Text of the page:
The case that the men are working on is the murder of Mary Connon. After playing a Saturday afternoon game for his local Rugby club, during which he received a nasty blow to the head, Sam Connon heads home and almost immediately collapses into his bed, not even stopping to talk to his wife Mary who is watching television. Some hours later he rings the police to report waking in the night and finding his wife’s body in their lounge room. Although Sam, or Conny as he is known, himself is a suspect for obvious reasons there is no evidence of his having committed the crime and so his friends and neighbours all join the suspect pool (an unknown intruder being ruled out early on due to Mary’s lack of defence wounds).
Having thoroughly enjoyed the last few books of this series I was a bit wary about going back to the start but was pleased to discover a quite delightful book. It is not as polished as some of Hill’s later novels; the plot meanders a little in the first half and some of the red herrings are a bit obvious, but it stands up well and is strong evidence for Hill’s designation as one of England’s truly great (crime) novelists. The characterisations, including those of the supporting cast as well as the main players, are a real strength. In reality neither Dalziel nor Pascoe is a particularly likeable man but both are intriguing and engage the reader in wanting to learn more about what lies under the surface. Another thing I associate with Hill’s writing which is on display here is his ability to create a setting which draws the reader in. This book takes place in the almost closed environment of a local rugby club and the nearby homes of its members and is pretty much pitch-perfect in depicting a very ‘blokey’ atmosphere with a very cloying feel of everyone knowing each other’s business and secrets being near-impossible to keep.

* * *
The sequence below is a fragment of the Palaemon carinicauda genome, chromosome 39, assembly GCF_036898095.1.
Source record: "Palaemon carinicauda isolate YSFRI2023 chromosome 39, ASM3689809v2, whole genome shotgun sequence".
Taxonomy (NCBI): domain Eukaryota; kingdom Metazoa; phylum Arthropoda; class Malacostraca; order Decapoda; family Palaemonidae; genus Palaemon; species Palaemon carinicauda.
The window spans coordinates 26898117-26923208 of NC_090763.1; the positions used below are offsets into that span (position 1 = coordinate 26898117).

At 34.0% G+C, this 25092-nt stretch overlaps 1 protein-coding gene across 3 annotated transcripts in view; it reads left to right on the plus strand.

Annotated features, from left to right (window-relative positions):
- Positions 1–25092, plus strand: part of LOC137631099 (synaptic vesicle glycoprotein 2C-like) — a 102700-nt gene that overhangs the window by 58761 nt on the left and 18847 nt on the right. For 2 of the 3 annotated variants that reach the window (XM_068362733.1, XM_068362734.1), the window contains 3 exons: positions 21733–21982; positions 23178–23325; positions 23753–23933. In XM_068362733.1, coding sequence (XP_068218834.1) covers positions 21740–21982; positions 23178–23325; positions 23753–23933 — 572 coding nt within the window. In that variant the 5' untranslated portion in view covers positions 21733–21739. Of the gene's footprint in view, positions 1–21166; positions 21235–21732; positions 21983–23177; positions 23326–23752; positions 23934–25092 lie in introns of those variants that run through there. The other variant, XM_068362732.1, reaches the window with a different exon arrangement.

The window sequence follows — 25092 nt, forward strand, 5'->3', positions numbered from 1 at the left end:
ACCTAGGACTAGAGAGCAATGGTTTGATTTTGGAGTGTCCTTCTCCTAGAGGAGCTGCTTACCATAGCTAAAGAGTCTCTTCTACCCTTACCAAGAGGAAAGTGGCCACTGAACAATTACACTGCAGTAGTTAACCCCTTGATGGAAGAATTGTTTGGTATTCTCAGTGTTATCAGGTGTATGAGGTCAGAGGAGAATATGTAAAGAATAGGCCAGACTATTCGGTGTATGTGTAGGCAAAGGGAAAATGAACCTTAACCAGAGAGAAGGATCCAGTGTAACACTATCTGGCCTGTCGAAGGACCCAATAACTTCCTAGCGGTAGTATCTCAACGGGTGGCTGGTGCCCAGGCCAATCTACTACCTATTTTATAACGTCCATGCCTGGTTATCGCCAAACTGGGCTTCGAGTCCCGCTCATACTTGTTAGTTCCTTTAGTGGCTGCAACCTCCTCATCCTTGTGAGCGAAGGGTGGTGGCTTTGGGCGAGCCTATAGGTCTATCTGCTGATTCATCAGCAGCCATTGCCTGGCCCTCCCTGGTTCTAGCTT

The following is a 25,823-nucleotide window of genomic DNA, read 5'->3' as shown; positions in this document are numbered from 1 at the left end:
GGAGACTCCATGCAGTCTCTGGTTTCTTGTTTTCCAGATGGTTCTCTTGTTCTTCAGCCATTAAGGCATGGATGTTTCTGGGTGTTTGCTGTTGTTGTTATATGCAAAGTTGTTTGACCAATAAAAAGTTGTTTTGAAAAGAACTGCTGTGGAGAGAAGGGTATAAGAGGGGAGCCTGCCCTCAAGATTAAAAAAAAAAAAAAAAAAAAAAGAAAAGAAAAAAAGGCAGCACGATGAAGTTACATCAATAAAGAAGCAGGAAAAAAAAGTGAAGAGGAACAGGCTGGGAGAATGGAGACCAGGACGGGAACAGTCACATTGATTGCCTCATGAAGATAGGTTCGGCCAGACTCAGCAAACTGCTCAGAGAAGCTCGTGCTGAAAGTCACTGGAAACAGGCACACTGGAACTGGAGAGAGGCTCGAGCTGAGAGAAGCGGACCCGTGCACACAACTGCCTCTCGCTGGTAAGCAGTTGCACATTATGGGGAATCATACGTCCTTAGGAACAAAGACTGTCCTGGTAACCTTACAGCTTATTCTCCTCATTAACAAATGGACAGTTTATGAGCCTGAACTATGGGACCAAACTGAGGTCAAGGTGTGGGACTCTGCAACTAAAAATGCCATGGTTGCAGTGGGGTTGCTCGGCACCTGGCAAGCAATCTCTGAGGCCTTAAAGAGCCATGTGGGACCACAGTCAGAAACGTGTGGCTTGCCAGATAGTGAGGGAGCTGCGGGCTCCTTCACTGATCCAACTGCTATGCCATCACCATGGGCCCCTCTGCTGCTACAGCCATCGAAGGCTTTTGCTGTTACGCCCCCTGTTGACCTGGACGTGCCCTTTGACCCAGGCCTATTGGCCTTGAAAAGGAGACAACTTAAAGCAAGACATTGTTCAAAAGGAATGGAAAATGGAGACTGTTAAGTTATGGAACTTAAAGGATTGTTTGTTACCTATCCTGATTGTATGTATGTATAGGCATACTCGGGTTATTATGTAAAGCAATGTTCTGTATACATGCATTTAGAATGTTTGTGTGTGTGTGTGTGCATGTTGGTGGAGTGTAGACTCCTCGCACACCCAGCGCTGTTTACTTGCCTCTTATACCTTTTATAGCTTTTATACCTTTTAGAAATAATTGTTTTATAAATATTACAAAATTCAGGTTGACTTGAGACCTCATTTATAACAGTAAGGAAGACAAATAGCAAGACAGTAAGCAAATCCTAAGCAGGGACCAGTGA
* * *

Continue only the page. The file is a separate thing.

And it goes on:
The TV series based on the books offered 46 episodes over 12 years from 1996 onwards. For the first three and a half seasons all the episodes were based directly on one of Hill’s original books while all but one of the subsequent episodes had brand new stories. The last few books of Hill’s books were never incorporated into the TV series.